Breast screening After Radiotherapy Dataset

Overview of BARD

Patients cured of a first cancer are at an increased risk of developing a second primary cancer. This is demonstrated in female survivors of Hodgkin lymphoma who received radiotherapy to the chest under the age of 36 and whose subsequent risk of breast cancer is raised. A national Breast screening After Radiotherapy Dataset (BARD) has been set up in collaboration with Public Health England and is designed to optimise screening.

How does BARD work?

BARD has been set up in collaboration with Public Health England and is designed to optimise screening. BARD is a confidential database of women in England who have received radiotherapy involving breast tissue before the age of 36. It has been set up to make sure all those at risk can be informed of screening options at the right time.

  • Current national guidelines recommend that screening should start 8 years after radiotherapy to breast tissue or at age 25 or 30 (depending on circumstances), whichever occurs later.

In addition to making sure that screening appointments arrive at the right time, BARD will allow monitoring of the effectiveness of screening.

The first referrals through BARD will be made in October 2020.

Who is included in BARD?

Women identified as having had radiotherapy to the chest area involving breast tissue before the age of 36. 

  • Radiotherapy to this area is most commonly given for Hodgkin or non-Hodgkin lymphomas but it can sometimes be used to treat other cancers too.

Oncologists and GPs speak to patients explaining that breast screening is offered at an earlier age to women who have had this type of treatment.

When is breast screening offered to women at increased risk following radiotherapy?

Every woman is at risk of developing breast cancer at some stage in her life. Having radiotherapy involving breast tissue before the age of 36 means there is a higher risk of developing breast cancer later in life.

The increase in risk for women who have had radiotherapy will vary based on a number of factors:

  • The age when radiotherapy received
  • The size (area) of the radiation field
  • The dose of radiation received

The increased risk of breast cancer doesn’t occur straight after the radiotherapy. It takes some years to develop. For women who were treated as young adults, there is thought to be no additional risk until approximately 10 years after treatment.

MRI

MRI stands for magnetic resonance imaging. The MRI scanner is a large tube surrounded by a strong magnetic field, with a platform bed that slides into it.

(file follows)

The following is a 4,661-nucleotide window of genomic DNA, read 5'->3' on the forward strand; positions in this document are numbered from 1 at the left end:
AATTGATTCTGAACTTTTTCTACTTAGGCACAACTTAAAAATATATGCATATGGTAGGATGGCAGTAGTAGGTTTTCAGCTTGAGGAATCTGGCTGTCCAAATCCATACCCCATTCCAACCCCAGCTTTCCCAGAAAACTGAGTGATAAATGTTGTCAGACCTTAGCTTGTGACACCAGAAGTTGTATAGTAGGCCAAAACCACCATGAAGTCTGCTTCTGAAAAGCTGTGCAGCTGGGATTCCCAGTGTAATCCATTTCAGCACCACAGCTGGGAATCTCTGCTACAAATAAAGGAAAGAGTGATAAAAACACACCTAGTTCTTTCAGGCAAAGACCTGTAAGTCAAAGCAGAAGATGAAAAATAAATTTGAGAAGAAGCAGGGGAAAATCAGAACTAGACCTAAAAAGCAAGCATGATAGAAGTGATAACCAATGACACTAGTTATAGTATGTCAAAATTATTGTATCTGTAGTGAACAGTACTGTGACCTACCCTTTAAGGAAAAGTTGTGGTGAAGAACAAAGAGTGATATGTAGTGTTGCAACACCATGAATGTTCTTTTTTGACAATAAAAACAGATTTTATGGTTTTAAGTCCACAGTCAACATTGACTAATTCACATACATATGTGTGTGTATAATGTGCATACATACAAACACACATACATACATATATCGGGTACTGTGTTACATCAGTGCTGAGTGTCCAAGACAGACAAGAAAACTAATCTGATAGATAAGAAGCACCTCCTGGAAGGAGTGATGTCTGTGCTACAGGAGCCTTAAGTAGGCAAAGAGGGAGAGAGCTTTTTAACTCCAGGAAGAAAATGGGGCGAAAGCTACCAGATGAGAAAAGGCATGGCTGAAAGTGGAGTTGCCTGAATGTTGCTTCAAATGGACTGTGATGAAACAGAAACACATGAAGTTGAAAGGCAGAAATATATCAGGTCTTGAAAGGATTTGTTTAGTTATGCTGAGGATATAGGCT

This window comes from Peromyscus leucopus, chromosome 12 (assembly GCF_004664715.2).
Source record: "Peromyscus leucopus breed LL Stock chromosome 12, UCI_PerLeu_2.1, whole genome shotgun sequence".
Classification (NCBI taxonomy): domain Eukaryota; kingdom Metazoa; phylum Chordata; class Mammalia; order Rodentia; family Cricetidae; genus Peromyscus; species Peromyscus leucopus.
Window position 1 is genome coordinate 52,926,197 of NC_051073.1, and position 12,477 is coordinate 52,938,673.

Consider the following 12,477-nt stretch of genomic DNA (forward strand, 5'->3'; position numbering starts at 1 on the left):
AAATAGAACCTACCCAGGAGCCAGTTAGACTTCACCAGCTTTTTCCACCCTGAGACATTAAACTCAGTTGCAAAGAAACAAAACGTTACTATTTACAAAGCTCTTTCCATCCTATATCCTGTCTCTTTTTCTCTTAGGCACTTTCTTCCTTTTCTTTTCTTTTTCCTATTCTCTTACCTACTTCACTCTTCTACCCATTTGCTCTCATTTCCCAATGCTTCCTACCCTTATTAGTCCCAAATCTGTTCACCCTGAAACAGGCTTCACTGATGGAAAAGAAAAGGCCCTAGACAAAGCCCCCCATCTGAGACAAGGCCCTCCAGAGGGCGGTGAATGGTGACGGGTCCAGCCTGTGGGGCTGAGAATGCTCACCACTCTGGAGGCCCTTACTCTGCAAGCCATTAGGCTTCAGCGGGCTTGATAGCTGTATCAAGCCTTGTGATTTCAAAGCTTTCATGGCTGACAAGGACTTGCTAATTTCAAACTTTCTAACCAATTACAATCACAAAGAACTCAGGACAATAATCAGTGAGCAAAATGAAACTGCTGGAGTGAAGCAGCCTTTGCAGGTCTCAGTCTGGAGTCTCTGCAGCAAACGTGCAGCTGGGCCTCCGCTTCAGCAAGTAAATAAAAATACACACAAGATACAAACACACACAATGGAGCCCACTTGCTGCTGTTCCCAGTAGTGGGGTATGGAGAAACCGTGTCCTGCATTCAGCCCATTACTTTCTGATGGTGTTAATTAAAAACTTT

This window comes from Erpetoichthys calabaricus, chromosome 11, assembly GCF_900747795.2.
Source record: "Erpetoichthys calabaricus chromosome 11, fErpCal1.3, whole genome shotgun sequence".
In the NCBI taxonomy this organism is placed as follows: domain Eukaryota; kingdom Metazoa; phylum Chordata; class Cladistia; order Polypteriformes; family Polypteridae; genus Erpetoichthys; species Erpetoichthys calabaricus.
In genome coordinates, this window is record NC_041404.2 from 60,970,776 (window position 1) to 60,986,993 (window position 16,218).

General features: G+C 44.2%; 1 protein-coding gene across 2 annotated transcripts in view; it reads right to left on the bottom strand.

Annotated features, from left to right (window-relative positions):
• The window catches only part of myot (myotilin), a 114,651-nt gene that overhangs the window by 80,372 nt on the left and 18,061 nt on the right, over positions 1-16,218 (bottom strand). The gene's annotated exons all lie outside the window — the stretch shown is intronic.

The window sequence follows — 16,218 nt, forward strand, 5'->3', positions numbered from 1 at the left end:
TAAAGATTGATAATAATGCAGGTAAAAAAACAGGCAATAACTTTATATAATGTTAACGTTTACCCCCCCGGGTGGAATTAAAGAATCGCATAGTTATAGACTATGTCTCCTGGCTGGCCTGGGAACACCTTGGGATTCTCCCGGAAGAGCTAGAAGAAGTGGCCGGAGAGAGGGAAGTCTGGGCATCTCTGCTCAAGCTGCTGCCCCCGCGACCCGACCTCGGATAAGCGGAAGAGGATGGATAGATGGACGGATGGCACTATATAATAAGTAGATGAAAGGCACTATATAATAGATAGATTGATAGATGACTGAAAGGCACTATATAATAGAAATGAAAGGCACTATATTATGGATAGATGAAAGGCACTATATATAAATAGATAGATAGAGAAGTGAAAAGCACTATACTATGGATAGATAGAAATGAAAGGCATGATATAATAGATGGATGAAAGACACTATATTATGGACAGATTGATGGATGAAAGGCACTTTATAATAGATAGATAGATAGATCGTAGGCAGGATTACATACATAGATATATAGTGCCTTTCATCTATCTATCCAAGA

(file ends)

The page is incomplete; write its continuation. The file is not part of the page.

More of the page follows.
For breast screening, patients will be asked to lie face down on this bed. MRI involves taking many different images of the breast, which may take a while. The scanner makes a loud tapping nose as it scans the breasts.

MRI for breast screening is only carried out at certain centres, as both the equipment and screening staff are specialised and must meet specific screening standards.

Mammography

Mammograms are carried out by women called mammographers. The mammographer will first explain what will happen. She will then place your breast onto the mammogram machine and lower a plastic plate onto it to flatten it. This helps to keep your breast still and get clear X-rays.

The mammographer will usually take two X-rays of each breast – one from above and one from the side. She will go behind a screen while the X-rays are taken. You will have to keep still for several seconds each time.

The whole appointment takes less than half an hour and the mammogram itself only takes a few minutes.

Frequency of screening

Breast screening will be offered once a year (annual screening) according to national imaging protocols.

Breast screening should not be carried out whilst a women is pregnant or breastfeeding.

No screening method can detect every cancer; and cancer can sometimes develop in between screening appointments. If you notice any unusual changes in your breasts, please speak to your GP as soon as possible. Do not wait for your next screening appointment.

Remember to be Breast Aware 

All women should be breast aware. This means knowing how your breasts normally look and feel, and reporting any unusual changes to your doctor as soon as possible. We advise following the ‘touch look check’ (TLC) 3 simple steps: 

  • TOUCH your breasts. Can you feel anything unusual? 
  • LOOK for changes. Is there any change in shape or texture? 
  • CHECK anything unusual with your doctor. 

(TLC information reproduced by permission of Breast Cancer Now.)

Opting out of breast screening from an earlier age

Having breast screening from an earlier age is entirely your choice. Choosing not to have screening doesn’t affect any other aspect of your healthcare.

If you do not wish your name to be included on BARD please let us know you would like to opt out by sending an email to chn-tr.bard@nhs.net – please include your name and NHS number. This is a secure email account to which personal details can be sent safely. The BARD team will then ensure that your details are removed from the dataset. 

If you have your name removed from BARD, you will still receive an invitation for routine breast screening between the ages of 50 and before your 53rd birthday. Routine breast screening is offered every 3 years to all women aged between 50 and before your 71st birthday. 

If you decide not to have screening from an earlier age now, but later change your mind, then you can still be screened from that date. All you need to do is contact BARD (email address: chn-tr.bard@nhs.net) who will add your name to the list.

More information

You can find out about BARD by reading the BARD patient information leaflet.

For more information about BARD, please contact:

BARD
National Cancer Registration Service
North West Branch
3 Piccadilly Place (2nd Floor)
London Road
Manchester M1 3BN

Email: chn-tr.bard@nhs.net